Despite NAIA-3 saga, Fraport eyes PH deals

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The German firm scorned by its 'disaster investment' in a Manila airport project over a decade ago wants a fresh start, but on one condition: just compensation for its NAIA-3 expenses

PAST SINS. Fraport presses on payment for this airport facility, which the German firm and Filipino partner built but the Philippine government took over more than a decade ago. This file photo by Lala Rimando shows manual handling at NAIA-3's baggage handling area

MANILA, Philippines – The German firm scorned by its “disaster investment” in a Manila airport terminal project over a decade ago wants a fresh start.

Fraport AG, the operator of Frankfurt airport, Europe’s 3rd largest hub, is still smarting over its investment-gone-wrong in the Ninoy Aquino International Airport Terminal 3 (NAIA-3) project, but is ready to look at other opportunities in the Philippines. 

Michael Muller, member of Fraport’s executive board and who is part of the 12-man German business delegation led by German Foreign Minister Guido Westerwelle, told reporters on the sidelines of a forum on Thursday, February 7, that the airport operator is looking at potential airport services projects, such as security and ground handling.

He said that after their NAIA-3 investment experience in the Philippines, they are not keen on participating in projects that involve building airports.

“I personally would be happy to find a way for a good partnership again. Maybe there is a way in service providers, not only in infrastructure, but it could also be working together in security or ground-handling,” he said.

Before entering into a new Philippine deal, however, Muller stressed a condition: the Philippine government must first compensate Fraport for its expenses in NAIA-3. 

NAIA-3, a ‘disaster’ investment

Muller said Fraport would continue to press the Philippine government to get back its investments.

“It’s a big loss for us,” said Muller. The NAIA-3 project was Fraport’s first overseas investment.

The German airport operator has once described the Manila project as a “disaster” because the Philippine government expropriated the asset in 2001 (The Philippine Supreme Court nullified the contract in 2002).

“We entered a local company at a time when it had a concession. We didn’t know of the legal problem. We were overwhelmed of the situation,” he shared, referring to the contract the government awarded to Philippine International Airport Terminal Co. (Piatco) to build NAIA 3. Fraport was Piatco’s foreign partner in the project.

“We supported the design, construction and financial investment (of the airport terminal) but now we are not able to get back our investments. That means a lot to our company,” he added.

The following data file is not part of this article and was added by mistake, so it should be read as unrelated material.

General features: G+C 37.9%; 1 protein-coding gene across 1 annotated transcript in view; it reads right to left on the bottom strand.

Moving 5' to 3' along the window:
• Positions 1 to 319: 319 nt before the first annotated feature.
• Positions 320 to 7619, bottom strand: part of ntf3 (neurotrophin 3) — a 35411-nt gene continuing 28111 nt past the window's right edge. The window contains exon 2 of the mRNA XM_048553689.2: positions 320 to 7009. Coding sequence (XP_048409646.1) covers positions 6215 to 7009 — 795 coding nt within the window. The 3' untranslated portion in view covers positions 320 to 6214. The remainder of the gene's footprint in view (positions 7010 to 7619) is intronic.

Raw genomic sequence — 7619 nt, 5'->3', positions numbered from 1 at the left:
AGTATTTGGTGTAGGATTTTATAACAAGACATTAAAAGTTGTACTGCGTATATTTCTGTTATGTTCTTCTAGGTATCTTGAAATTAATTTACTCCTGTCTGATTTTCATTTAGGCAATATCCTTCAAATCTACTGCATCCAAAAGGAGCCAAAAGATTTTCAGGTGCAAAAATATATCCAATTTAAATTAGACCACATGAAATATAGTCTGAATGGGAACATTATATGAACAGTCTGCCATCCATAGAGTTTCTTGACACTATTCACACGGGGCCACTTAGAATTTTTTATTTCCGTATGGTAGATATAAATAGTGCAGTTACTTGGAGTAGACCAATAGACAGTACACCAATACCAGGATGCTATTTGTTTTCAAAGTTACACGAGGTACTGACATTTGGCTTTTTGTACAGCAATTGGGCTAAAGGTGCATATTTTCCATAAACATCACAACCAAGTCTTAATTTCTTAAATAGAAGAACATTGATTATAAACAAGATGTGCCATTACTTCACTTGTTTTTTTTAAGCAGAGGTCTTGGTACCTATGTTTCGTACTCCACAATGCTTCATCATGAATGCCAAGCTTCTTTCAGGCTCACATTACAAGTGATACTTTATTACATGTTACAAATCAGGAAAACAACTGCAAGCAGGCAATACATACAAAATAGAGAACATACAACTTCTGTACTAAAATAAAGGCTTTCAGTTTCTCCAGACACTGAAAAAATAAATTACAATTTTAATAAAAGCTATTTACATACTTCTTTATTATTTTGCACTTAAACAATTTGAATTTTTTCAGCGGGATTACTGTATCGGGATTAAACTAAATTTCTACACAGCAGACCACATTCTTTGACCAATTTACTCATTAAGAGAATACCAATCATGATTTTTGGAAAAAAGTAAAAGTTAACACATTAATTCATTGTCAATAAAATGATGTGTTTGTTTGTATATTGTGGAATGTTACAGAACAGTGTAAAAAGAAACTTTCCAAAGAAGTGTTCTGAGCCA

“What we’re looking for is just compensation. The expropriation is in effect. After the expropriation, we need to detemine the just compensation.” Muller said there is no figure on the table.

A lower court is still determining the exact amount the Philippine government is required to pay Fraport and Piatco since the terminal building was almost complete before the project was scuttled over a decade ago.

Fraport lost the NAIA-3 arbitration case before International Center for Settlement of Investment Disputes (ICSID) in 2007. The Washington-based court favored the Philippine government, saying Fraport and its Filipino partner, Piatco, violated the Anti-Dummy Law. 

HALF-USED. Structural and legal issues hounding NAIA-3 has resulted in a facility that is only partly used. AFP Photo

German investments in PH

The NAIA-3 legal saga has stalled previous efforts to increase economic and trade relations between the Philippines and Germany in the past.

Foreign Affairs Secretary Albert del Rosario, who welcomed the first high-level delegation from Germany in over a decade, noted that there is  “magic formula” to resolve the NAIA-3 issue, but Germany’s Westerwelle’s visit signifies “our mutual desire to further enhance our ties.”

“I have come to an understanding with Minister Westerwelle that we are looking forward to the positive resolution of the Fraport case,” Del Rosario said in a press briefing on February 7.

Del Rosario met with Westerwelle when he visited Germany in December 2011. It was the first Philippine dignitary’s visit to Germany in 9 years.

FIRST TIME IN OVER A DECADE. This high-level visit from Germany is first since the NAIA-3 legal tussle. Shown here are German Federal Foreign Minister Dr. Guido Westerwelle (center) and German Ambassador to the Philippines Joachim Heidorn (left) during their courtesy call on President Aquino (right) in Malacañan Palace on February 7. Photo from Malacañang bureau

Germany is the Philippines’ second largest export market in the European Union (EU), the second largest source of tourists from Europe (over 61,000 in 2011),  a key source of foreign direct investments ($21.7 million in 2011), and the 4th largest bilateral donor of official development assistance (ODA) to the Philippines. Trade between the two countries from January to September 2012 amounted to around US$2.6-billion.

Top sectors in which the German companies are participating in the Philippines are: trading, aid and sea freight and cargo forwarding; pharmaceuticals, medical, dental and optical manufacturing; automotive, machines-and components; engineering, metal works, plants and equipment and; textiles, clothing and accessories.

Recent investments include are the Communication Center of Bosch, business process outsourcing centers of Henkel, Deutsche Bank, Siemens and Bayer, as well as the expansion of Continental Temic’s plant in Calamba, Laguna. –

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